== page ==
I also decided to explore the issue of male sexuality. Although I have friends who are gay and lesbian, male sexuality is something that I have always been uncomfortable with. I asked a German student, Benjamin to model for me. Once again, I took some normal portraits, and then I asked him to strip down to his underwear. Benjamin who is also a photography student asked why? When I explained to him the concept, he said ok, but not nude. And once again I got more than I imagined, he had scars on the side of his body. He also had a life threatening disease, where his lung was enlarged and pressing against his heart. He was operated on to release the fluids in his lungs. This was the second amazing encounter in one week.

I also took the most intimate self-portraits in my life. And last night, after the course is over and most of the students had gone home, I had one more extraordinary shoot. There were two Italian students who stayed an extra night. One of them, Peira, was doing a series of pictures of the ghost of a woman who used to stay in the monastery. Through out the week, she had been shooting ghostly images at night. And I told her that we should shoot in the cemetery at night. She had shot in the cemetery in the morning before but not at night. She was frightened. She loved Anders' work and what she had seen of mine in the slide show. I told her how can she shoot a ghost story in the monastery but not shoot in the cemetery at night. We both confronted our fears and I helped her shoot a ghostly image in the cemetery. I took her portrait nude in the cemetery.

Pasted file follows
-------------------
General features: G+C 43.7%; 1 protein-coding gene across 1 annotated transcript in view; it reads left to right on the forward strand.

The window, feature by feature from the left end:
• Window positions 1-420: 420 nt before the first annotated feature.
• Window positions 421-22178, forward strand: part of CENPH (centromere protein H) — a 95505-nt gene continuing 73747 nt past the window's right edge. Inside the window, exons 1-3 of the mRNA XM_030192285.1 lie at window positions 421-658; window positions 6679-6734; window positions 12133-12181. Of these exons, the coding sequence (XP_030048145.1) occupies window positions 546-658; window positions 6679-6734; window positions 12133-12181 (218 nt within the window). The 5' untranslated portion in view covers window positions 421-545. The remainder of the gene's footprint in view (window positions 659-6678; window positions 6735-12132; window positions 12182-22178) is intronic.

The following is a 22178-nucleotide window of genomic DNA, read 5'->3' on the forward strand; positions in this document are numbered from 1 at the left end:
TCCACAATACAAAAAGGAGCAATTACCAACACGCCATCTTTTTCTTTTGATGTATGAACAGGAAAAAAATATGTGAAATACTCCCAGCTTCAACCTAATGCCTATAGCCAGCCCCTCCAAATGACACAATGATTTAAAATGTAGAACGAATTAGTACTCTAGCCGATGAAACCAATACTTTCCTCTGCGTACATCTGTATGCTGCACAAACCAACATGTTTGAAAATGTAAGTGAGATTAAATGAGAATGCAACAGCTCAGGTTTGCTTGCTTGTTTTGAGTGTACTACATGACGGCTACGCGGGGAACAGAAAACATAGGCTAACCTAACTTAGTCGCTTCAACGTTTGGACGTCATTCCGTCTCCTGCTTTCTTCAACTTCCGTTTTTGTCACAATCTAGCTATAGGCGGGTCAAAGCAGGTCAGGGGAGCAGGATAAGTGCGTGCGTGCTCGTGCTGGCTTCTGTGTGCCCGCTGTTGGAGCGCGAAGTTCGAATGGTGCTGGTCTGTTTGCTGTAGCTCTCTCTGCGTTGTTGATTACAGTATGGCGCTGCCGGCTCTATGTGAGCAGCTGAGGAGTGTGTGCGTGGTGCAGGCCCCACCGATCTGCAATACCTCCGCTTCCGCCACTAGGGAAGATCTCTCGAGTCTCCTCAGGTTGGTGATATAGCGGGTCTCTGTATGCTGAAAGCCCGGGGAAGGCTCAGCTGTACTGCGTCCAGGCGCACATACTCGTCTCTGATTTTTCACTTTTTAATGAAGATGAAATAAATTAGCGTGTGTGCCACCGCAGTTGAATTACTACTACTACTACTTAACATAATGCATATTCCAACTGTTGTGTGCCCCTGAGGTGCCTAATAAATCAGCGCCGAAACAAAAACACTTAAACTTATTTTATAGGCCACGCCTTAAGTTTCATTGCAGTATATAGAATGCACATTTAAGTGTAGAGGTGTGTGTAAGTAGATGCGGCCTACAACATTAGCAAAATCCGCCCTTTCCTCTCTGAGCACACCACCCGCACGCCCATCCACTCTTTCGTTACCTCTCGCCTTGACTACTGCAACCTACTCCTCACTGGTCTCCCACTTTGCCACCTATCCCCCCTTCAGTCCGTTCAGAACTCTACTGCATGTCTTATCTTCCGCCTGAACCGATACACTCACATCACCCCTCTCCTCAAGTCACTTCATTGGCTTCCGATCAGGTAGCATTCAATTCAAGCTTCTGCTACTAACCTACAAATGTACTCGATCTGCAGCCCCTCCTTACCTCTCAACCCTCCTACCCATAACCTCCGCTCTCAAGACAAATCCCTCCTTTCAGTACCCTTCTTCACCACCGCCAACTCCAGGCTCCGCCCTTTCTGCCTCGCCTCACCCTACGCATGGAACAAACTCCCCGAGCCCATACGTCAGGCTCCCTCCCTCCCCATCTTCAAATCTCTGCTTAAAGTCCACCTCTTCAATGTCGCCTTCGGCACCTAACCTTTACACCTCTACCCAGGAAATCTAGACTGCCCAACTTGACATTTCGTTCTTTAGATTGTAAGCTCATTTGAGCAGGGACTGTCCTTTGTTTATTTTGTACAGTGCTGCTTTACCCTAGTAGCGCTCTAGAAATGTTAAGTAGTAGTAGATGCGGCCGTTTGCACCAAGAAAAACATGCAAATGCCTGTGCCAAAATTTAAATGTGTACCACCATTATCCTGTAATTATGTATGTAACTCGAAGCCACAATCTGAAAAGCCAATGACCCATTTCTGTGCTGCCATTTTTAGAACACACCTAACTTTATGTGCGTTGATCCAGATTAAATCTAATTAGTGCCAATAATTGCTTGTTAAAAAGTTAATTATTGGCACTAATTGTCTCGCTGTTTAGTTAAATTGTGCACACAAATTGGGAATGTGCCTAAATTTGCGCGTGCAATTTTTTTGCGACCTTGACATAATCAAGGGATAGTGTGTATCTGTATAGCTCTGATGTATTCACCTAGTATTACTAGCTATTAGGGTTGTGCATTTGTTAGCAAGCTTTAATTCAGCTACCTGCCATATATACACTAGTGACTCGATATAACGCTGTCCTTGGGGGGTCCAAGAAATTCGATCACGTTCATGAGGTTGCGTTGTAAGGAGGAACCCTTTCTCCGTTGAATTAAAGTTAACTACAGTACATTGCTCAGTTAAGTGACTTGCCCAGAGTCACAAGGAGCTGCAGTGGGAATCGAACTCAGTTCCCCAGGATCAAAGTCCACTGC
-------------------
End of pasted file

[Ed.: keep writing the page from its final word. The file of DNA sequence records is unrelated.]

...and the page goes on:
I did not shoot many images this week. But by breaking some of my personal fears, I have managed to shoot some of the most important images in my life. I have not overcome all my fears. But Anders says that it is alright to fear. We all fear. But how do we lead a life without fear and without losing ourselves?

But Anders is not just special because he lives his life completely. He is also very intelligent and very learned. He has an encyclopedic knowledge of the photographic world. He has studied what makes a photographer compelling. In the printing and taking of his images, he has very clear technique. His shooting technique avoids 'photographic' technique. His technique creates an intense interaction between photographer and subject. All his images and manipulated in the darkroom.

This work shop with Anders Peterson forces me to re question photography, fundamentally. Whether I agree or disagree, whether I am willing to continue breaking boundaries or keeping to beautiful images, the world has changed forever.

1 comment:

Geoff said...

Thanks for that heartfelt write-up...Anders sounds like an inspiration, glad to hear that his lessons really got under your skin!